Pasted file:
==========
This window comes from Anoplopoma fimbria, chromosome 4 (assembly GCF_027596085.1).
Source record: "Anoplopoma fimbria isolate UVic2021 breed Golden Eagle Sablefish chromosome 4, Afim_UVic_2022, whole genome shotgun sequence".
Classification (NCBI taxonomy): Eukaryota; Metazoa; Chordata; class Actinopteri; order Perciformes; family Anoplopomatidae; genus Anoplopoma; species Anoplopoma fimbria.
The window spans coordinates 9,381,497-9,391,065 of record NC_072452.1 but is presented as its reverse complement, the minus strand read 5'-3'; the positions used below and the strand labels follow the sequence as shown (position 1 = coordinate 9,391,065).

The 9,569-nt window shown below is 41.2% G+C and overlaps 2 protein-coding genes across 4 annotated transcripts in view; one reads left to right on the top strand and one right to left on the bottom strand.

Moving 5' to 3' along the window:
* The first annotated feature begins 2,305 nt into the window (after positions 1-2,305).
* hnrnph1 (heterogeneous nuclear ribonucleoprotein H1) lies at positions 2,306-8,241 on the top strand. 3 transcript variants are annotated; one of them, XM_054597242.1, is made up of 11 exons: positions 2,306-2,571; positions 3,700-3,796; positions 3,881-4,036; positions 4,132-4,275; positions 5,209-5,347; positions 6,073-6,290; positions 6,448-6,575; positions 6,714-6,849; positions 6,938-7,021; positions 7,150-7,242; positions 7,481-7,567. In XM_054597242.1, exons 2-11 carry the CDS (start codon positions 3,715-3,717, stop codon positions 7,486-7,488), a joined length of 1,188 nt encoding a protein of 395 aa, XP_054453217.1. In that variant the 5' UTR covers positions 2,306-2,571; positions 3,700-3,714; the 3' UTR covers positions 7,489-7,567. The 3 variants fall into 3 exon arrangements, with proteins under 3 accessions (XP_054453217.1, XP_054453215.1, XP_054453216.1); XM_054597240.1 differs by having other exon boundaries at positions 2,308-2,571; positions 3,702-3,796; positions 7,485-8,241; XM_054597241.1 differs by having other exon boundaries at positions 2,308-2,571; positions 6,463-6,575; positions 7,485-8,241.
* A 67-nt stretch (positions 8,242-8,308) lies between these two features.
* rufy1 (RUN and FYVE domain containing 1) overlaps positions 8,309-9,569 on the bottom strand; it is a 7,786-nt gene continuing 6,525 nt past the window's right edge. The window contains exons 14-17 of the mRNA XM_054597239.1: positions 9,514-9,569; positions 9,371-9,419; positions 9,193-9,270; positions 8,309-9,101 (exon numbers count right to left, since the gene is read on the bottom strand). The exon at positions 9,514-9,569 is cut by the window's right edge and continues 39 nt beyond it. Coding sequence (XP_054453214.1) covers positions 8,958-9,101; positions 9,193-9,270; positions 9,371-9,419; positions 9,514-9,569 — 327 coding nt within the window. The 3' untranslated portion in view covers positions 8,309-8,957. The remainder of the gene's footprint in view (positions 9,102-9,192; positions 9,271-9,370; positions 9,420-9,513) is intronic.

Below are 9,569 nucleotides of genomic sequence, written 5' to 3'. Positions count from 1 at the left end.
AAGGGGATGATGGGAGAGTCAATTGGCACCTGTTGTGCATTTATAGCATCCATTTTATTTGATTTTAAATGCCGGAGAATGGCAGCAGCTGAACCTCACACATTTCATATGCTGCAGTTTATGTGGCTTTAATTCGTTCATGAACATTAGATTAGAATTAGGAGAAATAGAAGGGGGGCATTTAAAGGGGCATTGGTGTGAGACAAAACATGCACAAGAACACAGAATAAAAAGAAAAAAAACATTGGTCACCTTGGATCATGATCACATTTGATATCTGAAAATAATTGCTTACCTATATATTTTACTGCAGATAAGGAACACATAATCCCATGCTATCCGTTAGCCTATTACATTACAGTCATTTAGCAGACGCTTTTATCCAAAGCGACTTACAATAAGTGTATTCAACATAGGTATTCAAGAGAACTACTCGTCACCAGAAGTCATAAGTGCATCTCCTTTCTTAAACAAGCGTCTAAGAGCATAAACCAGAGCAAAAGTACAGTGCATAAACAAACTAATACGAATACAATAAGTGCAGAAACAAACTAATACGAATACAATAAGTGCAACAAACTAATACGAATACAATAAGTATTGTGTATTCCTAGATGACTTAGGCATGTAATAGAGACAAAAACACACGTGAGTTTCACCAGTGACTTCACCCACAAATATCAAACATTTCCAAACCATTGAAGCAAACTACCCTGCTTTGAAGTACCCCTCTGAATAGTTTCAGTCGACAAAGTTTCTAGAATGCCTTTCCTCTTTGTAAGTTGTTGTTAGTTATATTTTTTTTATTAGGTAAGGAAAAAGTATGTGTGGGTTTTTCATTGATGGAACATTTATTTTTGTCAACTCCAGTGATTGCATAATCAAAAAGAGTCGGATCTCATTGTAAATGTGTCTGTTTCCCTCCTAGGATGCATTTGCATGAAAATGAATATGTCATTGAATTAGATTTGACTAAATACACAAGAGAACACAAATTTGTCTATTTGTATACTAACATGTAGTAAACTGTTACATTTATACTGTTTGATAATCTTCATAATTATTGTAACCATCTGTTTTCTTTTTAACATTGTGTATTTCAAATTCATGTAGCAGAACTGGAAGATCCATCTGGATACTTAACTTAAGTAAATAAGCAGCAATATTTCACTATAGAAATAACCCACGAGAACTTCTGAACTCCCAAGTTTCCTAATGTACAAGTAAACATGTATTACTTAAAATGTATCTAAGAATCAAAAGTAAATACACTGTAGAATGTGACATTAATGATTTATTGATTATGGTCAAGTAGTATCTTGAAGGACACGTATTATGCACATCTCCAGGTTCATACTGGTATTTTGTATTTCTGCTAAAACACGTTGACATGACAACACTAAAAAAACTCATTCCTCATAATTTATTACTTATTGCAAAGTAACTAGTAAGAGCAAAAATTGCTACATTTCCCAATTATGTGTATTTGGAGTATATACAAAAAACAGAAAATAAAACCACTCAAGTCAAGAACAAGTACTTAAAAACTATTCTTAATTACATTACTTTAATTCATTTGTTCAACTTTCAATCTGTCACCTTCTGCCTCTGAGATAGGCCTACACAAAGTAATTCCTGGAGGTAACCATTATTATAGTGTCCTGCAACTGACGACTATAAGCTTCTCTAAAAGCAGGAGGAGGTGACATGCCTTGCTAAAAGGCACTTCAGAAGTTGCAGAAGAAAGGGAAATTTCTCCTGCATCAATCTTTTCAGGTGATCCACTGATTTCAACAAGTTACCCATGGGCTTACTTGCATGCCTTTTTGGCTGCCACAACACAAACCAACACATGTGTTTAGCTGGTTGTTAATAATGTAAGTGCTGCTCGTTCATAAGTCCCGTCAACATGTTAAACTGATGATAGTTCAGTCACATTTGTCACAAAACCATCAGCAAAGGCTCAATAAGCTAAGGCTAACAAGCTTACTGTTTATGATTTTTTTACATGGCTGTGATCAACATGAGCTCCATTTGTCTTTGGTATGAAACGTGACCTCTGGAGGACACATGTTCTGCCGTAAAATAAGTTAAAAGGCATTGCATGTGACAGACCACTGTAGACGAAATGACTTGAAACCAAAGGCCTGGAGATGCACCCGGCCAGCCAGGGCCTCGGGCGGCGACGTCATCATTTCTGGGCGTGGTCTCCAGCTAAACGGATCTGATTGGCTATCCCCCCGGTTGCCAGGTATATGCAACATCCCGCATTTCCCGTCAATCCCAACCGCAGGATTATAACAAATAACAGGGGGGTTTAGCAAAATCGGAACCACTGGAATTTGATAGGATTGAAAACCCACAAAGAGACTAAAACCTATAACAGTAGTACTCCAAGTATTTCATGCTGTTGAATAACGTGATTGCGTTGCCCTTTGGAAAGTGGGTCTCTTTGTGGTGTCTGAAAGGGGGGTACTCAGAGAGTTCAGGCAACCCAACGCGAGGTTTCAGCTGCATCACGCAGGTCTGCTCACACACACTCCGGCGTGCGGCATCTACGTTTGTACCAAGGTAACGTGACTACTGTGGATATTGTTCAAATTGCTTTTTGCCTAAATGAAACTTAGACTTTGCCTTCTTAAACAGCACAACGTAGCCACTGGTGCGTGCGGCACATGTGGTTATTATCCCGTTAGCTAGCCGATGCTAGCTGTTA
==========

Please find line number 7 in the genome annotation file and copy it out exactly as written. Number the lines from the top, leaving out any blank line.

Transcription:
* The first annotated feature begins 2,305 nt into the window (after positions 1-2,305).